Why Preaching?

Martyn Lloyd-Jones, the longtime pastor of Westminster Chapel in London, England, described preaching as, “The highest, the greatest and the most glorious calling to which anyone can ever be called.”[1] I share Lloyd-Jones’ lofty assessment of preaching. The call to preach is a sacred one, and the task of preaching should be undertaken with clarity, conviction, and passion.

It is easy to see that the modern pastor wears many hats. Yet, within the context of the local church, I believe preaching is the pastor’s preeminent responsibility. Preaching is his indispensable task, his most paramount duty, and his most consequential and urgent job assignment. For the pastor, preaching is priority #1.

What is more, it is not just that the pastor must preach, but that he must preach the Word. This is best accomplished through biblical exposition. But, before we get there, we must ask the important question of “why preaching?”

 The determination to preach the Word is first a theological commitment. We preach the Word because the Word is true, authoritative, and life-giving. Scripture is replete with this self-attestation. For instance, consider 1 Peter 1:23–25:

For you have been born again not of seed which is perishable but imperishable, {that is,} through the living and enduring word of God. For, all flesh is like grass, and all its glory like the flower of grass. The grass withers, and the flower falls off, but the word of the Lord endures forever. And this is the word which was preached to you.

Similarly, James testifies, “In the exercise of His will He brought us forth by the word of truth, so that we would be a kind of first fruits among His creatures” (1:18).

These passages teach us that the Lord works sovereignly in the heart of the hearer by His Spirit and through His Word. Believing this Word-Spirit dynamic is a theological commitment, and thus pushes one toward biblical exposition. As Lloyd-Jones observed:

The ultimate justification for asserting the primacy of preaching is theological. In other words, I would argue that the whole message of the Bible asserts this and drives us to this conclusion. I mean that the moment you consider man’s real need, and also the nature of salvation announced and proclaimed in the Scriptures, you are driven to the conclusion that the primary task of the church is to preach and proclaim this, to show man’s real need, and to show the only remedy, the only cure for it.[2]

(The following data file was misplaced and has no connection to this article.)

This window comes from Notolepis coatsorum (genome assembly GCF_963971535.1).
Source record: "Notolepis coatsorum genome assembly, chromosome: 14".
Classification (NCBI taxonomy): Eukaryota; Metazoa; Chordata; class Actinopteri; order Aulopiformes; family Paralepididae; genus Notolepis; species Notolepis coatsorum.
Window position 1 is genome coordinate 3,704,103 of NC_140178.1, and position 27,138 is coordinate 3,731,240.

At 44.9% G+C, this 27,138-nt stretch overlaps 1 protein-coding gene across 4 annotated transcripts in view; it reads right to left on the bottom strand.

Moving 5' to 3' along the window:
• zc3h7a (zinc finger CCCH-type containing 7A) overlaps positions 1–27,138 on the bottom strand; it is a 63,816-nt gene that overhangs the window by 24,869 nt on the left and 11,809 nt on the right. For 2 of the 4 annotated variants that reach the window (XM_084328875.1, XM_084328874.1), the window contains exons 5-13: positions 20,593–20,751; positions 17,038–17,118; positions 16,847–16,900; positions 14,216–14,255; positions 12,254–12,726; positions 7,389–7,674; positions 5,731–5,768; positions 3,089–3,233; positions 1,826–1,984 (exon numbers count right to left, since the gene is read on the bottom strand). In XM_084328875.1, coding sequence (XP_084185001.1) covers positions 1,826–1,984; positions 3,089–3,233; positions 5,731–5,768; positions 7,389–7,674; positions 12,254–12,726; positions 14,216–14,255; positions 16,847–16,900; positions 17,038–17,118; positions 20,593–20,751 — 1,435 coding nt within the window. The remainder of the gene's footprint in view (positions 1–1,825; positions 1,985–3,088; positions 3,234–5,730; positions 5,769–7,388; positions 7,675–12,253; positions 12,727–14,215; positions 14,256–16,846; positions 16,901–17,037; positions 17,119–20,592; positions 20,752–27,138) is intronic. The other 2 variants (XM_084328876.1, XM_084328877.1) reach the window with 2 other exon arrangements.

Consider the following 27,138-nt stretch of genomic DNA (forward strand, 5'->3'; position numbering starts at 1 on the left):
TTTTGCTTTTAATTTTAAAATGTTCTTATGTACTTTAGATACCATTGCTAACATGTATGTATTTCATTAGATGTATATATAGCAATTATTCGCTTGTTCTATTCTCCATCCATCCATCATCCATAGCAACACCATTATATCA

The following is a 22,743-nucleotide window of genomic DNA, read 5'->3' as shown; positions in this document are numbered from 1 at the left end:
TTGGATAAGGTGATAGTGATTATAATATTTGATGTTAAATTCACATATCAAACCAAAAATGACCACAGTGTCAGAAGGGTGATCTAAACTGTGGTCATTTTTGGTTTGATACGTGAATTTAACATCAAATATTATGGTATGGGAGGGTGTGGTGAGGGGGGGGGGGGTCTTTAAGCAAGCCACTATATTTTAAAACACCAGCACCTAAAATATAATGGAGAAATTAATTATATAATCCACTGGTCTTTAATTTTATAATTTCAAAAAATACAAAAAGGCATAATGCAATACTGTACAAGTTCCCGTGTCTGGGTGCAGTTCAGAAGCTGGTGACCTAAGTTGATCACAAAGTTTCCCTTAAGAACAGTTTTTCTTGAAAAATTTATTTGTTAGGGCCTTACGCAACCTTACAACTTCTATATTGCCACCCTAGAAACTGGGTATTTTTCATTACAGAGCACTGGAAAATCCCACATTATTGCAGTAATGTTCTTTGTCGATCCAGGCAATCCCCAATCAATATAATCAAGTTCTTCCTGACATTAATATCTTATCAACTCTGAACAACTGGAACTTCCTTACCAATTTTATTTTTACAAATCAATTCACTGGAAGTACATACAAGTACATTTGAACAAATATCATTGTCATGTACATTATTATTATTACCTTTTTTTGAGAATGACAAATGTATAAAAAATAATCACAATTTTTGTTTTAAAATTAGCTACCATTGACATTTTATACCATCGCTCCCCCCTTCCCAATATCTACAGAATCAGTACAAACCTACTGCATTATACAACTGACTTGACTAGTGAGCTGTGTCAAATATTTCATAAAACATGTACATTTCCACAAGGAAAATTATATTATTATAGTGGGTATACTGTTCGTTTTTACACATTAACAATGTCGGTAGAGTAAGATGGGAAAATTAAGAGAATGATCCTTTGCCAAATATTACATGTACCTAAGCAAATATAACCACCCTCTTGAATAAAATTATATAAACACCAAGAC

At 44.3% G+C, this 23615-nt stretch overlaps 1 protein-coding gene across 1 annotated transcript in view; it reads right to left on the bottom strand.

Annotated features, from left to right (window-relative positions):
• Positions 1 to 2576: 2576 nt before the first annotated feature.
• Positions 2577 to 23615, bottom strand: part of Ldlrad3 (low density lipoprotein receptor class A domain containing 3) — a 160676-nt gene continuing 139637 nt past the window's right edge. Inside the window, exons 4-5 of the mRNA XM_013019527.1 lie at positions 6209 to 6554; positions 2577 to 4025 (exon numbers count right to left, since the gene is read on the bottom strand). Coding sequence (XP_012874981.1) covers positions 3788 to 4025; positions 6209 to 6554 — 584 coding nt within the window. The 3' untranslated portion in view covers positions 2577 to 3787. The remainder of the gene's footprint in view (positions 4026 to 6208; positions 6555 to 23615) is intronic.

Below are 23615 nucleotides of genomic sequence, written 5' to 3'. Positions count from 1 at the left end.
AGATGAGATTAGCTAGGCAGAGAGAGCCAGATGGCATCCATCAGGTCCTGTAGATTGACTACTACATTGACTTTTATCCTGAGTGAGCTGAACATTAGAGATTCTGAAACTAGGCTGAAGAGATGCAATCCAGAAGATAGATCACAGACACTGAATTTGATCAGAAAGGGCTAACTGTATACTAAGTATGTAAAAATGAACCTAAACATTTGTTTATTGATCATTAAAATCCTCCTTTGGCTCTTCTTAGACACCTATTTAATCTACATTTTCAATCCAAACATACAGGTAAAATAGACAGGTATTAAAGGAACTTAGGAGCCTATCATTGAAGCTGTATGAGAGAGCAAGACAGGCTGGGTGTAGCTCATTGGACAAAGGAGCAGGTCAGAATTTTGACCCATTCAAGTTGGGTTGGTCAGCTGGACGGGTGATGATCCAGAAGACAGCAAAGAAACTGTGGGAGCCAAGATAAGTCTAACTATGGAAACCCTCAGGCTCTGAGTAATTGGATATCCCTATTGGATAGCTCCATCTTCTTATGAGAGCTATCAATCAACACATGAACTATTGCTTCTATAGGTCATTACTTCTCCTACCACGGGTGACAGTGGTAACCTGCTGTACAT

Lloyd-Jones is right, and that is why preaching is a consistent theme throughout Scripture and a consistent practice throughout Protestant Christianity.

A Consistent Theme Throughout Scripture

God sent forth the prophets of old to preach. The Gospels tell us “John the Baptist preached repentance.” Jesus, too, “came preaching.”

At Pentecost, in Acts 2, the church was birthed through Peter’s preaching. Throughout the book of Acts, the Apostles preaching upended the world and fertilized the church. The office of deacon was formed to facilitate prayer and the ministry of the Word. Paul customarily went to the synagogue and reasoned from the Scriptures.

In I Timothy 3, the elder must be “able to teach.” In I Timothy 4, Paul tells Timothy, “Until I come give attention to the public reading of Scripture, to exhortation, and to preaching.” And, of course, Paul’s final charge to Timothy is to “preach the Word.”

Most persuasively, Paul’s airtight logic in Romans 10 reminds us how high the stakes truly are—it is through preaching the lost are saved. The apostle writes,

For whoever will call on the name of the Lord will be saved. How then will they call on Him in whom they have not believed? How will they believe in Him whom they have not heard? And how will they hear without a preacher? How will they preach unless they are sent? Just as it is written, “How beautiful are the feet of those who bring good news of good things!” (Romans 10:13–15)

Therefore, it is clear from Scripture why we must preach, but this is also clearly displayed in church history.

A Consistent Theme Throughout Protestantism

The structures, functions, and history of the church—especially post-Reformation—reinforces preaching’s centrality. The men who have most mightily advanced the church and shaken the world have done so through the pulpit.

As Protestants, our churches remind us of this reality as well. Our architecture places the pulpit front and center in our houses of worship. Our liturgy features preaching as the climactic point in our order of worship. Our jargon even reinforces the centrality of preaching (or at least it used to). Pastor search committees were once called “Pulpit Committees.” A call to the ministry was a “call to preach,” and the pastor was often called simply “the preacher.”

The answer to “why preaching” is not a mystery, but one that is clearly attested in both Scripture and church history alike. Therefore, as we assess the pastorate, let it be said of our pastors that they are first and foremost preachers.


[1] Martyn Lloyd-Jones, Preaching and Preachers (Grand Rapids: Zondervan, 1971, 9.

[2] Ibid., 26.

*This article is an excerpt from Portraits of a Pastor, by Jason K. Allen. This book is available for purchase through Moody Publishers and Amazon.*



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